Froome did indeed win the first mountain stage at the Ax 3 Domaines summit, but all he had to do was finish off the demolition work performed by his teammates Vasili Kiryienka, Peter Kennaugh and Richie Porte, who dropped all of Froomes rivals before their leader raced ahead 4 kilometers from the top of the final climb. The next day, along with all their other Sky teammates, Kennaugh (following a crash) and Porte were dropped (and Kiryienka finished outside of the time cut) when the Garmin-Sharp, Saxo-Tinkoff and Movistar teams launched a fusillade of attacks on the second of the stages five major climbs.
This coming Sundays stage to Mont Ventoux is the longest of the race at 242.5 kilometers (just over 150 miles!) and it crosses four categorized climb, along with half a dozen other significant uphills before reaching the Giant of Provence. Riding a steady lead tempo on such a stage will be a tough task for the Sky domestiques, especially after Edvald Boasson Hagen was forced to quit Wednesday with a fractured shoulder, while Geraint Thomas is nursing a cracked pelvis, and neither David Lopez nor Kanstantin Sivtsov is on top form. Should teams like Garmin, Movistar or Belkin put even semi-dangerous riders in breakaways, the Sky men will have to work even harder. That may not affect Froomes ultimate strength on the 20.8-kilometer-long Ventoux, but it could mean that Kennaugh (riding his first Tour) and Porte (without Kiryienkas support) will be too weary to set a pace that stops Froomes nearest opponents from attacking on the steeper grades of 9 to 11 percent that kick up in the middle part of this final climb.
A couple of days ago, Contadors team boss Bjarne Riis vowed: We will isolate Froome and see what happens. Obviously, his team is not as strong as ours. And any tactical alliance Riis makes with Movistar or Garmin or Belkin could make life very miserable for an isolated race leader. Adding to the Ventoux climbs challenges will be implacable heat. Sundays forecast indicates temperatures close to 90 degrees in the shadeand theres no shade on the final third of the climb! This is where the mountain road meanders across a rocky moonscape of white limestone to the 1912-meter (6,273-foot) summit, with riders likely fighting gusting winds from the north. (The road is often closed to traffic because of high winds).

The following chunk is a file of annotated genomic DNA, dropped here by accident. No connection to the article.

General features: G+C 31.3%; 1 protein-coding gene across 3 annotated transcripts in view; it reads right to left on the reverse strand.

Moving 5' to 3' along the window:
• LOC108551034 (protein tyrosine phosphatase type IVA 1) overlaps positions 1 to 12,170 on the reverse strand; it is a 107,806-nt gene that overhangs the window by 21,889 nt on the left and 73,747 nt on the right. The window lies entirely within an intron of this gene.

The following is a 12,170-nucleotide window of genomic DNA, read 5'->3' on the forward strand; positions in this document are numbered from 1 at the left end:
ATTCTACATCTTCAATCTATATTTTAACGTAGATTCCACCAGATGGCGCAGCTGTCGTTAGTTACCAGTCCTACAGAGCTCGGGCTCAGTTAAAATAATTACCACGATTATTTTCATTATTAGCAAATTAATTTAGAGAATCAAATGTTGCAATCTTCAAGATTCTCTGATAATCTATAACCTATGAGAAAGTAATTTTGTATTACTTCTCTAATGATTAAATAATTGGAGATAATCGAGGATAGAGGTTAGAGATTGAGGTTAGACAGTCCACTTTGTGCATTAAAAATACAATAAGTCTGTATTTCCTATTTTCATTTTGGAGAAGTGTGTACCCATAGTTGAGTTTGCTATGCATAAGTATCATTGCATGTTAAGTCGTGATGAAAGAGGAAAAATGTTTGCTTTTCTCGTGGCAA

Although Monday is the Tours second rest day, the riders wont have an easy stage to get back into the rhythm of racing, because Tuesdays stage to Gap is almost identical to the one two years ago that ends with the climb and (very tricky) descent of the category 2 Col de Mansewhere eventual Tour winner Evans gained 1:09 on eventual runner-up Andy Schleck with an attack over the strategically placed climb.
Its true that in an analysis of the remaining alpine challenges, the experts at French sports daily Lquipe have given Froome the highest rating to win Wednesdays time trial, the double climb of LAlpe dHuez, and the penultimate days summit finish near Annecy. And should he (and his team) hold strong, then this Tour will be a blowout for the Kenyan-born Englishman. But if the most knowledgeable team managers are right, then Froome is going to have to fight for his yellow jersey all the way to Paris.
* * *
You can follow John at twitter.com @johnwilcockson. Look for more of Johns commentaries from France in the Tours final week.